The number of temporal reversals (even or odd) depends on the type of ground, an odd number of temporal reversals may be preferred so as to have a symmetrical wave front from the signals obtained.
It is considered that the focusing obtained is sufficient when the echo returned from a target stands out clearly from the others, for example, when its amplitude is at least three times greater than that of the others.
After this last stage the wave front received from the ground doesn't have an even enough curve to be able to determine a center or focal position for the mine.
In accordance with the process according to the invention, transducers are located for which the measured propagation times are roughly the same.
Transducers fulfilling this condition which are next to each other on line 5 will advantageously be chosen. Such a choice enables locating accuracy to be improved. Indeed, when the transducers are near to one another, the propagation speeds in the ground are roughly the same for the signals received by these two transducers.
The equality of propagation times will, for example, be assessed by comparing the signals two by two and by choosing two transducers which have the smallest gap between echos. In concrete terms, the differences will be made between the signals, two by two, and those which present the smallest difference will be chosen.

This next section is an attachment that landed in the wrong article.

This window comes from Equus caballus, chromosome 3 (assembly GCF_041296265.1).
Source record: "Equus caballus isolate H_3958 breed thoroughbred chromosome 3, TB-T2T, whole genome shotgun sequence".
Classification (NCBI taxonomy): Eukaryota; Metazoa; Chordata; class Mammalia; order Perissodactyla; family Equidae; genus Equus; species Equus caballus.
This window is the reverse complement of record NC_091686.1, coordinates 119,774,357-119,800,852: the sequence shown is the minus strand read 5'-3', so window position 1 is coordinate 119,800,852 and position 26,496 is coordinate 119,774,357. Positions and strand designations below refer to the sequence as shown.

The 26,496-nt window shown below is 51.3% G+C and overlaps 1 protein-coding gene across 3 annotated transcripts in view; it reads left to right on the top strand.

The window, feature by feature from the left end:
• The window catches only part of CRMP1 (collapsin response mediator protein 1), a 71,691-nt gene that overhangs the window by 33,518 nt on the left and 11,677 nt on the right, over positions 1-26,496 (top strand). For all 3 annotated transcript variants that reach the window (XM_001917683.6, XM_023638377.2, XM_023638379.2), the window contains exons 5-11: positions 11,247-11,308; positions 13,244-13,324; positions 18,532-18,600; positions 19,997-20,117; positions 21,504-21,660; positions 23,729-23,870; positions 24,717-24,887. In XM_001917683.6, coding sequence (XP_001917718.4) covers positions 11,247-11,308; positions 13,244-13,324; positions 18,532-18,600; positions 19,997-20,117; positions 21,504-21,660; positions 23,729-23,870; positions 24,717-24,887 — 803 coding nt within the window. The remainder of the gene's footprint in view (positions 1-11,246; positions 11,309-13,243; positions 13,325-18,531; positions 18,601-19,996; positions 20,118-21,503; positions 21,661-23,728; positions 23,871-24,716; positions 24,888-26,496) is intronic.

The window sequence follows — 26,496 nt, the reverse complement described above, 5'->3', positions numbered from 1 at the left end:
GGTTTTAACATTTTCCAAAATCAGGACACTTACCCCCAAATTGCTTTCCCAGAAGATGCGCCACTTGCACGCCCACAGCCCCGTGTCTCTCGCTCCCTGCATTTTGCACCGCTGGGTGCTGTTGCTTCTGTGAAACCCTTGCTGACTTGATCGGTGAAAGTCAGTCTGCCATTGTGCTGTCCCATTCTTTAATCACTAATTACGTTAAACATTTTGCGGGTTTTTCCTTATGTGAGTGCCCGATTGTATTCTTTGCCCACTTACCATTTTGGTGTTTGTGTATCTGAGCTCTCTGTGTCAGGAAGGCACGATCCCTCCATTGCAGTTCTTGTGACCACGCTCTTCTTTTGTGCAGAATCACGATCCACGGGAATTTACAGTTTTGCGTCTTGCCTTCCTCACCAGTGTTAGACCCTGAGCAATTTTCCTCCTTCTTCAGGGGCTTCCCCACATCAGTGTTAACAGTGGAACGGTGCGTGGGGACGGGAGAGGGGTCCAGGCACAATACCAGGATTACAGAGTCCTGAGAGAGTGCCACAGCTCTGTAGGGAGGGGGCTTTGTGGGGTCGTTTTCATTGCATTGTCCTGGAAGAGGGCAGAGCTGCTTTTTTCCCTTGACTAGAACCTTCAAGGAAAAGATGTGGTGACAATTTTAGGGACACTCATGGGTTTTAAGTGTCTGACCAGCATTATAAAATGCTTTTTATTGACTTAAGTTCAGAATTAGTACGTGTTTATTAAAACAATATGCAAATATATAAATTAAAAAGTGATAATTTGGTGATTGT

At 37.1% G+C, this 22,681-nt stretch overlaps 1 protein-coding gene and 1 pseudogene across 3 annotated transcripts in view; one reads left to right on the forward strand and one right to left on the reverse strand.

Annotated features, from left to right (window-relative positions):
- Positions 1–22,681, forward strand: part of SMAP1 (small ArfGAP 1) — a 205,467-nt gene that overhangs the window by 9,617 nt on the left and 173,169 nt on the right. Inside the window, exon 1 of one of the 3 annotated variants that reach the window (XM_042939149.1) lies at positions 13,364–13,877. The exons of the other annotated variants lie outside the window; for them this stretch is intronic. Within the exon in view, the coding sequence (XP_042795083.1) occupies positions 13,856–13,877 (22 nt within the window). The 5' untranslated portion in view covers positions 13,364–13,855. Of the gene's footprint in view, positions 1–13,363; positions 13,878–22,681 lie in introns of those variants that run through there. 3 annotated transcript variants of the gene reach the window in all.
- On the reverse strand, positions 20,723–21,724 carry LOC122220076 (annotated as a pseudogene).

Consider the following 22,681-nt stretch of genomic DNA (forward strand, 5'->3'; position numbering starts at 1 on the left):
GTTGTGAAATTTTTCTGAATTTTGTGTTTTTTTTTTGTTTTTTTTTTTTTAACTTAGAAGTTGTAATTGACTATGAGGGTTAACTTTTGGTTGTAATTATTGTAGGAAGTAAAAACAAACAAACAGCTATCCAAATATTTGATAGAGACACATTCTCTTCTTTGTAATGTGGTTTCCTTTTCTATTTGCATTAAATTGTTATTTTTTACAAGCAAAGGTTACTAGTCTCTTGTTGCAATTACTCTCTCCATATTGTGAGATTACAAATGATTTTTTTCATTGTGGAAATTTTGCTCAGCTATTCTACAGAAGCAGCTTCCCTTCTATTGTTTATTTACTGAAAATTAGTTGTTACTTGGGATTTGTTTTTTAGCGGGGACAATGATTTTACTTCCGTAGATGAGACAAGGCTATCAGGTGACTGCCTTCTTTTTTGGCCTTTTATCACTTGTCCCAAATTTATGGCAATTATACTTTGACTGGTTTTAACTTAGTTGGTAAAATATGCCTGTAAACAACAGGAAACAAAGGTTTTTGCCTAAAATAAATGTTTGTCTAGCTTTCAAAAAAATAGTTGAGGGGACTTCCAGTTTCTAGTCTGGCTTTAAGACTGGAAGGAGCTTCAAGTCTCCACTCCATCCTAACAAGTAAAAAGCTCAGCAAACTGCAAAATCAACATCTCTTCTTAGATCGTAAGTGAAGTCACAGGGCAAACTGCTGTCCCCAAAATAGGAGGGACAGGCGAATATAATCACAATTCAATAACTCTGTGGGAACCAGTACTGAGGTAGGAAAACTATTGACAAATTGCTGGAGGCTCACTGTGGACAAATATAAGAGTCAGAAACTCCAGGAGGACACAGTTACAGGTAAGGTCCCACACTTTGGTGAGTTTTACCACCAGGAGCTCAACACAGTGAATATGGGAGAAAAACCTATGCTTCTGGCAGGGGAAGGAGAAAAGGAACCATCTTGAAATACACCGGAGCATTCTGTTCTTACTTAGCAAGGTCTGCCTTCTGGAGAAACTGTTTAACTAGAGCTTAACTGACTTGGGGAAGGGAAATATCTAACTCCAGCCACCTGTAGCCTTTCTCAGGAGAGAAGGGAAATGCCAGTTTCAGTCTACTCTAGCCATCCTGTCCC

After this a direction D is determined, called the location direction, along which, in theory, the first mine is to be located. This direction is defined as the mean perpendicular of a segment joining two transducers for which the propagation times are roughly equal.
Each propagation time is measured by the control unit 8 as the time gap which separates, for any given transducer, the outward signal and the echo return corresponding to the mine.
With reference to FIG. 1, a location direction D has been illustrated which corresponds to the mean perpendicular between transducers 4.(n-1) and 4.n. In fact, the mine is not obligatorily along direction D but it may be found in a band 9 (hatched) which is perpendicular to the distribution line 5 of the transducers. This band is centered on direction D and its width is equal to double the distance which separates the transducers.